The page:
Compostable and BiodegradableCompostable and biodegradable can be two confusing terms that often come up in the world of recycling. Technically speaking, they both describe biological processes so the question is, what exactly is the difference between these terms? And why is knowing the difference so important? To get a better understanding, let’s first take a close look at the meaning of both words.
BiodegradableTo put it simply, according to American Society for Testing and Materials (ASTM) a product is only ‘biodegradable’ if it will break down safely and quickly by naturally occurring microorganisms such as fungi, bacteria, algae or some other biological process. In fact, the meaning is right there in the word itself. ‘Bio’ means life, ‘degrade’ means to break down and ‘able’ means that it can happen. Really then, biodegradation is just nature’s way of breaking down materials. However, certain materials break down at different rates depending on what they’re made from. The truth is that many items are biodegradable, if enough time is given. Materials such as plastic are known to take years, even centuries to break down naturally – but they will eventually do so. That means, technically speaking, that they are biodegradable… So when a company labels their packaging as ‘biodegradable’ all it really means is that it will eventually break down in a land fill. While that’s great news, the real question is, how long does a product take to biodegrade? The less time this natural process takes, the better it is for our planet.
Composting is the recycling process of organic waste so that it breaks down into its natural elements and can eventually be reused. However, in the packaging world, this term means something a little different. Generally, when a packaging company labels their product ‘compostable,’ what they really mean is that it can be turned into compost…but only when placed into an industrial composting facility. This means that compostable labelled products don’t always break down naturally in a landfill and in order to do so, they will most likely need the right kind of conditions - those that are only found in an industrial facility. In fact, compostable products can take a long time to break down naturally, especially if they’re placed in an ‘air locked’ landfill where no oxygen is present. So, while compostable products are certainly better for the environment, it’s vital that your business disposes of items properly, always ask your waste provider if they can dispose of compostable material correctly.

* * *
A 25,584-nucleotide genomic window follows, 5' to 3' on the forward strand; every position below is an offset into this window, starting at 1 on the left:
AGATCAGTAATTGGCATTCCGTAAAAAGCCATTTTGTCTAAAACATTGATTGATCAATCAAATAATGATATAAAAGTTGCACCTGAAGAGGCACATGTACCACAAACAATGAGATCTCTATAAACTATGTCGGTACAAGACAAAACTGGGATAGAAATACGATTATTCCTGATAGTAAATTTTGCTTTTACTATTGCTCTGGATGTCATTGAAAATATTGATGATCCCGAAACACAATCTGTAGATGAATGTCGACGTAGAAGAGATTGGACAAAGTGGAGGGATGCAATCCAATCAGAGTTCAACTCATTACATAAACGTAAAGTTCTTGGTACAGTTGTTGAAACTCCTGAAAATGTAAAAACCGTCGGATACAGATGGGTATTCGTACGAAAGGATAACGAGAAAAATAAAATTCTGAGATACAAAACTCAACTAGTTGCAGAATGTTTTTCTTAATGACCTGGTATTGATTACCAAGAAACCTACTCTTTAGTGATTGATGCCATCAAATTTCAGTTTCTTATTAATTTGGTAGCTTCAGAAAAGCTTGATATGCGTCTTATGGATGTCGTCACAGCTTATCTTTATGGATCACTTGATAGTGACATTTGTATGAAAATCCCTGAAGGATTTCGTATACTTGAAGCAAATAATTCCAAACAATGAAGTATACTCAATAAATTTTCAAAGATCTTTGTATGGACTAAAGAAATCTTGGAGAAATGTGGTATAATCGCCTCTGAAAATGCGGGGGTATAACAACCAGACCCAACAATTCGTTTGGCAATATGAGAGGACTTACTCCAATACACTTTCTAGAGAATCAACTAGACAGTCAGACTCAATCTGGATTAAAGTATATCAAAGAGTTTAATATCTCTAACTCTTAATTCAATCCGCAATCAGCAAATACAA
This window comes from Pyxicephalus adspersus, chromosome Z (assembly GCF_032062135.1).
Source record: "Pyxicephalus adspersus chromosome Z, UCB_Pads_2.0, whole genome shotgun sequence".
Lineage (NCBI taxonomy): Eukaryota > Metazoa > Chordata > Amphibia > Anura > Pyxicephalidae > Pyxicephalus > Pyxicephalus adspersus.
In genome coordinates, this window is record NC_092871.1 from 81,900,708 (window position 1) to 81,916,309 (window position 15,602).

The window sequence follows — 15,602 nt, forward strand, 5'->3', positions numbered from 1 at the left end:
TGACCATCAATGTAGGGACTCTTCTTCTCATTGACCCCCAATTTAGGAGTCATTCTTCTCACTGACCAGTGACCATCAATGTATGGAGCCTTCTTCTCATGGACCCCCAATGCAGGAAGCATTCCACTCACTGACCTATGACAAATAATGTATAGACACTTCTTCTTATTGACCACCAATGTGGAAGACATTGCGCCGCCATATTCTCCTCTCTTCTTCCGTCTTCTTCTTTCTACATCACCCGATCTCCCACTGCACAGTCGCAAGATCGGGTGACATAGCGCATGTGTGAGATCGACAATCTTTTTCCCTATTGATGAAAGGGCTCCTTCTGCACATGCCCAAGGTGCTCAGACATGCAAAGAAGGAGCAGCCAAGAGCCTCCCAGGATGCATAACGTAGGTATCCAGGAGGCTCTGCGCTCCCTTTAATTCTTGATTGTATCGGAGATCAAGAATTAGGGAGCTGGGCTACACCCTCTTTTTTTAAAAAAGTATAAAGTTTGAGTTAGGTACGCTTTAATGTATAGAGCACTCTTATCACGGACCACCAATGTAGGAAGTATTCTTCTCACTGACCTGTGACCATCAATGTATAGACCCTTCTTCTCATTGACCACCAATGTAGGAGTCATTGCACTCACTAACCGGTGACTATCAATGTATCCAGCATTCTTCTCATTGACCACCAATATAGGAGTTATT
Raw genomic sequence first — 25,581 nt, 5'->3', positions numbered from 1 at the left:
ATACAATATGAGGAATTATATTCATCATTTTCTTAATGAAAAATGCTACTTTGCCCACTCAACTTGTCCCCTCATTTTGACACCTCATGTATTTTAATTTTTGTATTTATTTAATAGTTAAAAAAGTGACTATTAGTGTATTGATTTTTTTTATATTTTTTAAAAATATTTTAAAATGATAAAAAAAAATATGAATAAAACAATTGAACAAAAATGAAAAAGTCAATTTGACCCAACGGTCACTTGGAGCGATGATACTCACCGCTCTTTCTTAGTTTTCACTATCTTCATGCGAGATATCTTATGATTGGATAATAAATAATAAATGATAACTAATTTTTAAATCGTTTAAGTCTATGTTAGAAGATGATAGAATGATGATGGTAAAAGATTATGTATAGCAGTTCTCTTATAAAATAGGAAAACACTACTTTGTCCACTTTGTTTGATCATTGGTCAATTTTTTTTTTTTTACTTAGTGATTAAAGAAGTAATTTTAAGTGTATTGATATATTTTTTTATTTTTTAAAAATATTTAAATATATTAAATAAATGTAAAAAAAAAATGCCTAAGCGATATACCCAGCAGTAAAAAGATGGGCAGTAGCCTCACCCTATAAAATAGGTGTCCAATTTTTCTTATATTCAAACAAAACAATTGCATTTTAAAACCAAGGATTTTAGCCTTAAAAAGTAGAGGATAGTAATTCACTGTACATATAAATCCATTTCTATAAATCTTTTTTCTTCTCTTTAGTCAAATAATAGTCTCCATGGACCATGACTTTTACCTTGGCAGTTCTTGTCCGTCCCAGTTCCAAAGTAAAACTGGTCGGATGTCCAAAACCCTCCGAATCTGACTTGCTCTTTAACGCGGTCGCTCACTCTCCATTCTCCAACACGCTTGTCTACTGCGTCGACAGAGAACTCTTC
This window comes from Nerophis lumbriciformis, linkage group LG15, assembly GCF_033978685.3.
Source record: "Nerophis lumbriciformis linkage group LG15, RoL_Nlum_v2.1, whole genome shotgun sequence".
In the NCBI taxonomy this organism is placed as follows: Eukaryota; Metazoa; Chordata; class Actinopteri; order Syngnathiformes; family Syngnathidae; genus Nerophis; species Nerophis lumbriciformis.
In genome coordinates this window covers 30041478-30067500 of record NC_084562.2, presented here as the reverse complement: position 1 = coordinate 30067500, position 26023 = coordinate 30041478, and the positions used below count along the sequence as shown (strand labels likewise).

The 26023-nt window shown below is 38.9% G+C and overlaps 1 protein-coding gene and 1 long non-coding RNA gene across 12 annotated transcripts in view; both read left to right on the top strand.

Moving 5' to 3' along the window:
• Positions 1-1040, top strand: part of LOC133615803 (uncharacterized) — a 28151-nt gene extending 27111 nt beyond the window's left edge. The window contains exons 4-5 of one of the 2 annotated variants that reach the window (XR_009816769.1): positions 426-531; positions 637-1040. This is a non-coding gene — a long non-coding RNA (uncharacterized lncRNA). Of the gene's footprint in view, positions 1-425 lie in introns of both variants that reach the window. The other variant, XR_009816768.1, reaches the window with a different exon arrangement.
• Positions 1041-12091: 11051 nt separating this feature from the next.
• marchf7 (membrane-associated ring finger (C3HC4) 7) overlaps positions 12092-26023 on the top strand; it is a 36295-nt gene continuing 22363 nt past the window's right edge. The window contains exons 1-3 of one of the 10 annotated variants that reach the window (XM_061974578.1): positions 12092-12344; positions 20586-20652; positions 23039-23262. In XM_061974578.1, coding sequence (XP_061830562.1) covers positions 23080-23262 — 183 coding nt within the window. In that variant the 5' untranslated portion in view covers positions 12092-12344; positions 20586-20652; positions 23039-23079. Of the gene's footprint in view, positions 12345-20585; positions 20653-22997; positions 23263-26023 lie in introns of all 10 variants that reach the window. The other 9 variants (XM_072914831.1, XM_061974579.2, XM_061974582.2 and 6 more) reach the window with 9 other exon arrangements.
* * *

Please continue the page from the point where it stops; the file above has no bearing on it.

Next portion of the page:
So what’s the difference?
Looking at the definition of both terms, it’s clear to see why it may be confusing but there is a vital difference. While composting may be a faster process, compostable materials need the correct environment in order to break down fully, whereas a biodegradable product will eventually break down naturally in the landfill. That being said, both these products are better for the planet than items made purely from plastic – which can take centuries to disintegrate.
Do we have an alternative to plastic ?
A very topical subject is finding an alternative to plastic and reducing plastic waste. As we can see, simply saying "we are changing to Biodegradable or Compostable" may not achieve your environmental goals or functional requirements. For 50 years we have used plastic in a 'care free' manner. Many innovative products are now designed to not only minimise plastic waste but also can improve functionality.
For example the "Longopac Waste Bag" uses 70% less plastic than a standard bag, is half the thickness and three times the strength. Research also shows that recycling increases dramatically when using colour coded Longopac waste Bags.
Longopac are also available in compostable, If you’d like a helping hand with ideas on improving your waste managment, Easi Recycling can help. To learn more, give us a call today on 0800 342 3177 or click here.
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